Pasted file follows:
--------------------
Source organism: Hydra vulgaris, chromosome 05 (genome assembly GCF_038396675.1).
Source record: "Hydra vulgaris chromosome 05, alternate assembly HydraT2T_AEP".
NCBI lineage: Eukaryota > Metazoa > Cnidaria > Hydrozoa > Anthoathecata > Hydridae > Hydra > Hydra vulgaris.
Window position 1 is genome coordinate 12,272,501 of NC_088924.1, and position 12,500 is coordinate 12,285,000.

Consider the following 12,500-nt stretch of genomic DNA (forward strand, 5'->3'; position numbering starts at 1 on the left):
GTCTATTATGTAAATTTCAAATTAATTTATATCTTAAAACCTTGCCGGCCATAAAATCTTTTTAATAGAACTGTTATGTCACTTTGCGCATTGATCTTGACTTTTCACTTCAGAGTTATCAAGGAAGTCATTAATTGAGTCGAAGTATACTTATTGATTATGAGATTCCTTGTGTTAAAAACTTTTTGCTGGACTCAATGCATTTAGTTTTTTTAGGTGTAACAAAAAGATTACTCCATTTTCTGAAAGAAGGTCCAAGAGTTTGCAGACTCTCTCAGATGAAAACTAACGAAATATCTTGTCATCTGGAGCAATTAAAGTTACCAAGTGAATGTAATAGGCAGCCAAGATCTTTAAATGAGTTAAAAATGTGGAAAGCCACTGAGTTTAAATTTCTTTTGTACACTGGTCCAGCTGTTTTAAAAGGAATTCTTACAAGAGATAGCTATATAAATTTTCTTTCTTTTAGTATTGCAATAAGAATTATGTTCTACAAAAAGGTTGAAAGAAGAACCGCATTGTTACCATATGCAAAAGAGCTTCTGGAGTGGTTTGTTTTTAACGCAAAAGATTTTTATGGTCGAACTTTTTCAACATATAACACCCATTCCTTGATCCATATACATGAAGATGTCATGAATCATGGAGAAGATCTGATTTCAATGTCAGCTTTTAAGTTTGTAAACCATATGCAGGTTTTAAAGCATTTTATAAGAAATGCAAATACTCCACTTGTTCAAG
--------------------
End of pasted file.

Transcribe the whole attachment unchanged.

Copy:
Source organism: Hydra vulgaris, chromosome 05 (genome assembly GCF_038396675.1).
Source record: "Hydra vulgaris chromosome 05, alternate assembly HydraT2T_AEP".
NCBI lineage: Eukaryota > Metazoa > Cnidaria > Hydrozoa > Anthoathecata > Hydridae > Hydra > Hydra vulgaris.
Window position 1 is genome coordinate 12,272,501 of NC_088924.1, and position 12,500 is coordinate 12,285,000.

Consider the following 12,500-nt stretch of genomic DNA (forward strand, 5'->3'; position numbering starts at 1 on the left):
GTCTATTATGTAAATTTCAAATTAATTTATATCTTAAAACCTTGCCGGCCATAAAATCTTTTTAATAGAACTGTTATGTCACTTTGCGCATTGATCTTGACTTTTCACTTCAGAGTTATCAAGGAAGTCATTAATTGAGTCGAAGTATACTTATTGATTATGAGATTCCTTGTGTTAAAAACTTTTTGCTGGACTCAATGCATTTAGTTTTTTTAGGTGTAACAAAAAGATTACTCCATTTTCTGAAAGAAGGTCCAAGAGTTTGCAGACTCTCTCAGATGAAAACTAACGAAATATCTTGTCATCTGGAGCAATTAAAGTTACCAAGTGAATGTAATAGGCAGCCAAGATCTTTAAATGAGTTAAAAATGTGGAAAGCCACTGAGTTTAAATTTCTTTTGTACACTGGTCCAGCTGTTTTAAAAGGAATTCTTACAAGAGATAGCTATATAAATTTTCTTTCTTTTAGTATTGCAATAAGAATTATGTTCTACAAAAAGGTTGAAAGAAGAACCGCATTGTTACCATATGCAAAAGAGCTTCTGGAGTGGTTTGTTTTTAACGCAAAAGATTTTTATGGTCGAACTTTTTCAACATATAACACCCATTCCTTGATCCATATACATGAAGATGTCATGAATCATGGAGAAGATCTGATTTCAATGTCAGCTTTTAAGTTTGTAAACCATATGCAGGTTTTAAAGCATTTTATAAGAAATGCAAATACTCCACTTGTTCAAG